How Pandit Nehru's garland of flowers became a curse for his 'tribal wife' Budhani Manjhian
Budhani Manjhian Pandit Nehru Tribal Wife: The fateful garlanding incident in 1959 led to further troubles, resulting in the end of contracts for Budhani and others in 1962.
Budhani Manjhian Pandit Nehru Tribal Wife: Budhani Manjhian, often referred to as the ‘tribal wife’ of India’s first Prime Minister, Pandit Jawaharlal Nehru, bid farewell to the world at the age of 80.
Her life, entangled in the complexities of societal norms, is now sparking discussions about erecting a memorial in her honour.
The Garland that Defined Destiny
In 1959, during the inauguration of the Panchet Dam, Pandit Jawaharlal Nehru adorned Budhani with a garland, a gesture that unwittingly became a turning point in her life. The Santhal tribal customs considered such an act as a symbol of marriage, leading to Budhani being ostracised for marrying outside her community at the tender age of 16.
From Garland to Ostracisation: The Plight of Budhani
What was intended as a mark of respect turned into a curse. The flower necklace that Nehru placed around her neck marked her as an outcast in her community. Exiled from her village, Budhani, along with her daughter Ratna, found solace in a humble dwelling outside the village boundaries.
A Demand for Recognition: Memorial for Budhani Manjhian
Following her recent demise, there is a growing chorus demanding a memorial for Budhani Manjhian. Advocates argue that her contribution to history, particularly her association with Pandit Nehru, should be commemorated with a statue adjacent to his. As Budhani’s daughter turns 60, there are additional calls for her to receive a pension.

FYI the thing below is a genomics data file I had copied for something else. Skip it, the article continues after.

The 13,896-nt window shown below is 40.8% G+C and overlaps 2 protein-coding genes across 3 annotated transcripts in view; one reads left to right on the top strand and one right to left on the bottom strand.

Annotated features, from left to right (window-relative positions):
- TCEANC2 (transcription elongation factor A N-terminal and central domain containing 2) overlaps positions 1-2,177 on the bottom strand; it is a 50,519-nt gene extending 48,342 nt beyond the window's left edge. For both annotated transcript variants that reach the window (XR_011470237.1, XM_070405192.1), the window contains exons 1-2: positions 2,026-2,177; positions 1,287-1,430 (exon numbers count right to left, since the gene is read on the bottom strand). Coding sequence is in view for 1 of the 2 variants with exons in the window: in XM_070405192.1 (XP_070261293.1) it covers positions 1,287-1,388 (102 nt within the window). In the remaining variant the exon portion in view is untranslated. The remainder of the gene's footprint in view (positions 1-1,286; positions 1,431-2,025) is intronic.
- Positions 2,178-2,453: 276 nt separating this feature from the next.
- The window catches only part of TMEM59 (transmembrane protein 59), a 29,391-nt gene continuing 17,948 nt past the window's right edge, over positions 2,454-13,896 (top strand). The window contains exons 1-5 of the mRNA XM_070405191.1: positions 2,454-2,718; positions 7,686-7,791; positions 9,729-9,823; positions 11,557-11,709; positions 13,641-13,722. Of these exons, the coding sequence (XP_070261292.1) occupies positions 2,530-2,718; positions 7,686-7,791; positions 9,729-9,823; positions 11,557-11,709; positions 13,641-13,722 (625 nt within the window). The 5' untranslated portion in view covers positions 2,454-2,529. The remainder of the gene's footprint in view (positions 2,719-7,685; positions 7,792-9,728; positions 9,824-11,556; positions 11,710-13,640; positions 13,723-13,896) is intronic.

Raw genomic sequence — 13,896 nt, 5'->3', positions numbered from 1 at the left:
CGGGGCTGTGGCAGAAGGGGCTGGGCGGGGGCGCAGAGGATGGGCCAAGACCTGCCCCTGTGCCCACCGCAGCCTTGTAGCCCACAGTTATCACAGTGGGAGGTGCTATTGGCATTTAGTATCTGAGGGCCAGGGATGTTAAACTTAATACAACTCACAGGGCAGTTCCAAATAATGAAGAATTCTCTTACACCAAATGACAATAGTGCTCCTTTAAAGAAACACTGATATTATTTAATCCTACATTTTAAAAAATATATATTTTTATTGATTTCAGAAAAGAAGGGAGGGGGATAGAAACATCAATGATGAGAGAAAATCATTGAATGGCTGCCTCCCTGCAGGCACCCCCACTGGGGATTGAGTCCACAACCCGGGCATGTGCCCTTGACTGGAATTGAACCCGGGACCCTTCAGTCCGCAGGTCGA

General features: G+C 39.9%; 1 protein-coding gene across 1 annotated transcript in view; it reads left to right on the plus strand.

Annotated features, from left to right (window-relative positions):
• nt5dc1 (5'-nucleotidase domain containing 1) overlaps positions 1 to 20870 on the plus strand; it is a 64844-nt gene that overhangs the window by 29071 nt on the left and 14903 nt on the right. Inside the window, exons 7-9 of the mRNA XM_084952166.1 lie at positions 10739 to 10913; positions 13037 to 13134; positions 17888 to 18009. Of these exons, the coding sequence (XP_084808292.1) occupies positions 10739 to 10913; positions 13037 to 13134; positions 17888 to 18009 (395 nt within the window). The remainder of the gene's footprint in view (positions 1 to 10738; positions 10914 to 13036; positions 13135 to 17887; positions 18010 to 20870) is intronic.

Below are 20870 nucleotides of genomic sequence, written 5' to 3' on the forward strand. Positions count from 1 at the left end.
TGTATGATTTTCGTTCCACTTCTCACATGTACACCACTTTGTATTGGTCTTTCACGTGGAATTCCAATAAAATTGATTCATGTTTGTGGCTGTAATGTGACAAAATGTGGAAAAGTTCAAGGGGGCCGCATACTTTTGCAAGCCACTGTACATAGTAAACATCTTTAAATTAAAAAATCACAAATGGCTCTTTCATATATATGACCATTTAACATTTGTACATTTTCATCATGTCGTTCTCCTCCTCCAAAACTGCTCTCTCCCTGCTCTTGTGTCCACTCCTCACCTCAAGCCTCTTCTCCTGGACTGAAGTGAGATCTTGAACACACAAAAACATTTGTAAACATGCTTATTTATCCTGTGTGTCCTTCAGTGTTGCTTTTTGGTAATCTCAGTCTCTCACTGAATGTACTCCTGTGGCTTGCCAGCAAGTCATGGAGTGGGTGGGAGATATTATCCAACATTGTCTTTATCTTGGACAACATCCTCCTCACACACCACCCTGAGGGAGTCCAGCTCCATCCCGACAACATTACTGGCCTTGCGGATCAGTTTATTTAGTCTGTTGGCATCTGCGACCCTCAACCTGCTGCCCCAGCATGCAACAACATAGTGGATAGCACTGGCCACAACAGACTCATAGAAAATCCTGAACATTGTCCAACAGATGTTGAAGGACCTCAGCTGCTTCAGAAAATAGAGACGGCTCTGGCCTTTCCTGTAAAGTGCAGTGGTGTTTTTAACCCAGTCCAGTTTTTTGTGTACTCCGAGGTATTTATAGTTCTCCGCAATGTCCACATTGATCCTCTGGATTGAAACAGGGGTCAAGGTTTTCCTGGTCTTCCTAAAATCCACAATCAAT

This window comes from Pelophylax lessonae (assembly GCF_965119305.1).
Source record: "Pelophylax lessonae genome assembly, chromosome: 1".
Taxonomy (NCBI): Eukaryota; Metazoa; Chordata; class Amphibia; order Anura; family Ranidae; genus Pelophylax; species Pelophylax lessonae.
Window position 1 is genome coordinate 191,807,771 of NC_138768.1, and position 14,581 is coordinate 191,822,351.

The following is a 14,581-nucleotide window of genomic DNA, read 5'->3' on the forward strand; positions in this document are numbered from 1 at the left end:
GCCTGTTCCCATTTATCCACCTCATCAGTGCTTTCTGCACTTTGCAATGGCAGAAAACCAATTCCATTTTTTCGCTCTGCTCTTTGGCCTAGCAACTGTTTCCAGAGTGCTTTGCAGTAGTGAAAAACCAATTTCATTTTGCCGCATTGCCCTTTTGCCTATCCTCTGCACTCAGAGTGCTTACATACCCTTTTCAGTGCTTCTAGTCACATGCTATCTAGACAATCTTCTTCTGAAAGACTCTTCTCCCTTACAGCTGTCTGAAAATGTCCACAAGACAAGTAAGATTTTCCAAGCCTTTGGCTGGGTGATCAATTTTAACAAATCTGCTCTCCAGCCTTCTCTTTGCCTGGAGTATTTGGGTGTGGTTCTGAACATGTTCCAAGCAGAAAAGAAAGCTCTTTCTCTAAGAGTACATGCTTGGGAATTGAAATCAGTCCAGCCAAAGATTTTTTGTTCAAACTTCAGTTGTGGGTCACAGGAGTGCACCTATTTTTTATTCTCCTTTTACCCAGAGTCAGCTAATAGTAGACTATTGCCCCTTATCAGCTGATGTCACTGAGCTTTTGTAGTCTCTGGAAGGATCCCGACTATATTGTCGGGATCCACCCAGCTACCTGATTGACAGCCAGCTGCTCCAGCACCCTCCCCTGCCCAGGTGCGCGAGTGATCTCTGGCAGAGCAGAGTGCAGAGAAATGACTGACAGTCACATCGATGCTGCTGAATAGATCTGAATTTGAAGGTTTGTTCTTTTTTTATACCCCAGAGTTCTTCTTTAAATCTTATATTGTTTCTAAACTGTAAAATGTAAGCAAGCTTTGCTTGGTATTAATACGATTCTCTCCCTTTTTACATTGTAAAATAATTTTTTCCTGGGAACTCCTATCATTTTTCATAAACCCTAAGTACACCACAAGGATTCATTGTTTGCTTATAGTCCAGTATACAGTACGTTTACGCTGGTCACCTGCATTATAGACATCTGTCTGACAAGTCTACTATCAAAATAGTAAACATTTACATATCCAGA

Life Beside the Dam: A Tragedy and a Triumph
The construction of the dam in 1952 led to the submergence of Budhani’s family land, starting a series of challenges. Undeterred, her family became labourers for the dam, with Budhani being the first contracted worker. The fateful garlanding incident in 1959 led to further troubles, resulting in the end of contracts for Budhani and others in 1962.
Undeterred by adversity, Budhani relocated to Purulia in Bengal, marrying Sudhir Dutta, a fellow-labourer. In 1985, when Rajiv Gandhi visited Asansol as the Prime Minister, Budhani shared her struggles, eventually securing a job in DVC. She retired from her job in 2005, marking the end of a journey fraught with trials.
Legacy Beyond a Garland: Remembering Budhani Manjhian
As discussions around a memorial gain momentum, Budhani Manjhian’s life becomes a poignant chapter in history. From societal ostracisation to finding resilience in the face of challenges, her story echoes through time, urging recognition and remembrance.